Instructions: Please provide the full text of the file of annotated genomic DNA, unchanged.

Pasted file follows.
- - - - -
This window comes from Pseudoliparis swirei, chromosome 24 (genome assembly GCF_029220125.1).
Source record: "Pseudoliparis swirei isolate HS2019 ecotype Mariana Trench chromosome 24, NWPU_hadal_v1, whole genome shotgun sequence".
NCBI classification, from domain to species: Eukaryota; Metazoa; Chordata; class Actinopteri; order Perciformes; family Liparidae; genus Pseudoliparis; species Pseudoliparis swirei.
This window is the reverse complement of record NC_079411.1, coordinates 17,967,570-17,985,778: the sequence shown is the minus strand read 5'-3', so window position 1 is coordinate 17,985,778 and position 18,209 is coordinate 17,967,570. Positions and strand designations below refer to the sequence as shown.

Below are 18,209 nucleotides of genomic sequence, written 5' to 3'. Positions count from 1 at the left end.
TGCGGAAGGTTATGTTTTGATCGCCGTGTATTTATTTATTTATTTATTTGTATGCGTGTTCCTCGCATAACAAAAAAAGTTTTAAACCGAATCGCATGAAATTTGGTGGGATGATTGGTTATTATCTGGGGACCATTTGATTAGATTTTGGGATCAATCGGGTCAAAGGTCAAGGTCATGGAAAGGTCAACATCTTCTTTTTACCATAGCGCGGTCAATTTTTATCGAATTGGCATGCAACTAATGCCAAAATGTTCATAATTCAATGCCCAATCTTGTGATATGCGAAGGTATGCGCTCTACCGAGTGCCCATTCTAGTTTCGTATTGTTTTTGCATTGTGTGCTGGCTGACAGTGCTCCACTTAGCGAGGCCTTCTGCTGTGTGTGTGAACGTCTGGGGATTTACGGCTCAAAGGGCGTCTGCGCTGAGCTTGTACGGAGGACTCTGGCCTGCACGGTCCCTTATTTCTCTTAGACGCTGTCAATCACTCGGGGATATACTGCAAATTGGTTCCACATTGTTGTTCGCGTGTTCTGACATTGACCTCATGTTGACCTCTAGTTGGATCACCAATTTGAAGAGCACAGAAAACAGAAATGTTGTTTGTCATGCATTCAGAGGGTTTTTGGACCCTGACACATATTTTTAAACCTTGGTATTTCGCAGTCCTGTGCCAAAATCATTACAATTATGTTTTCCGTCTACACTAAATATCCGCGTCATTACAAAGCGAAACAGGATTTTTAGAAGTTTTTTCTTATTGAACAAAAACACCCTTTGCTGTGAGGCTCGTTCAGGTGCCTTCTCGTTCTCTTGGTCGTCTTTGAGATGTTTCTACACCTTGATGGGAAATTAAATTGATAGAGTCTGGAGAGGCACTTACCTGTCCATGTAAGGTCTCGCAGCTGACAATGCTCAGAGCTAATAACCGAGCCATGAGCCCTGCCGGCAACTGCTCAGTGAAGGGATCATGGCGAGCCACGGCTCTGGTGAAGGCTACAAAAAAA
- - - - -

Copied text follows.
This window comes from Pseudoliparis swirei, chromosome 24 (genome assembly GCF_029220125.1).
Source record: "Pseudoliparis swirei isolate HS2019 ecotype Mariana Trench chromosome 24, NWPU_hadal_v1, whole genome shotgun sequence".
NCBI classification, from domain to species: Eukaryota; Metazoa; Chordata; class Actinopteri; order Perciformes; family Liparidae; genus Pseudoliparis; species Pseudoliparis swirei.
This window is the reverse complement of record NC_079411.1, coordinates 17,967,570-17,985,778: the sequence shown is the minus strand read 5'-3', so window position 1 is coordinate 17,985,778 and position 18,209 is coordinate 17,967,570. Positions and strand designations below refer to the sequence as shown.

Below are 18,209 nucleotides of genomic sequence, written 5' to 3'. Positions count from 1 at the left end.
TGCGGAAGGTTATGTTTTGATCGCCGTGTATTTATTTATTTATTTATTTGTATGCGTGTTCCTCGCATAACAAAAAAAGTTTTAAACCGAATCGCATGAAATTTGGTGGGATGATTGGTTATTATCTGGGGACCATTTGATTAGATTTTGGGATCAATCGGGTCAAAGGTCAAGGTCATGGAAAGGTCAACATCTTCTTTTTACCATAGCGCGGTCAATTTTTATCGAATTGGCATGCAACTAATGCCAAAATGTTCATAATTCAATGCCCAATCTTGTGATATGCGAAGGTATGCGCTCTACCGAGTGCCCATTCTAGTTTCGTATTGTTTTTGCATTGTGTGCTGGCTGACAGTGCTCCACTTAGCGAGGCCTTCTGCTGTGTGTGTGAACGTCTGGGGATTTACGGCTCAAAGGGCGTCTGCGCTGAGCTTGTACGGAGGACTCTGGCCTGCACGGTCCCTTATTTCTCTTAGACGCTGTCAATCACTCGGGGATATACTGCAAATTGGTTCCACATTGTTGTTCGCGTGTTCTGACATTGACCTCATGTTGACCTCTAGTTGGATCACCAATTTGAAGAGCACAGAAAACAGAAATGTTGTTTGTCATGCATTCAGAGGGTTTTTGGACCCTGACACATATTTTTAAACCTTGGTATTTCGCAGTCCTGTGCCAAAATCATTACAATTATGTTTTCCGTCTACACTAAATATCCGCGTCATTACAAAGCGAAACAGGATTTTTAGAAGTTTTTTCTTATTGAACAAAAACACCCTTTGCTGTGAGGCTCGTTCAGGTGCCTTCTCGTTCTCTTGGTCGTCTTTGAGATGTTTCTACACCTTGATGGGAAATTAAATTGATAGAGTCTGGAGAGGCACTTACCTGTCCATGTAAGGTCTCGCAGCTGACAATGCTCAGAGCTAATAACCGAGCCATGAGCCCTGCCGGCAACTGCTCAGTGAAGGGATCATGGCGAGCCACGGCTCTGGTGAAGGCTACAAAAAAA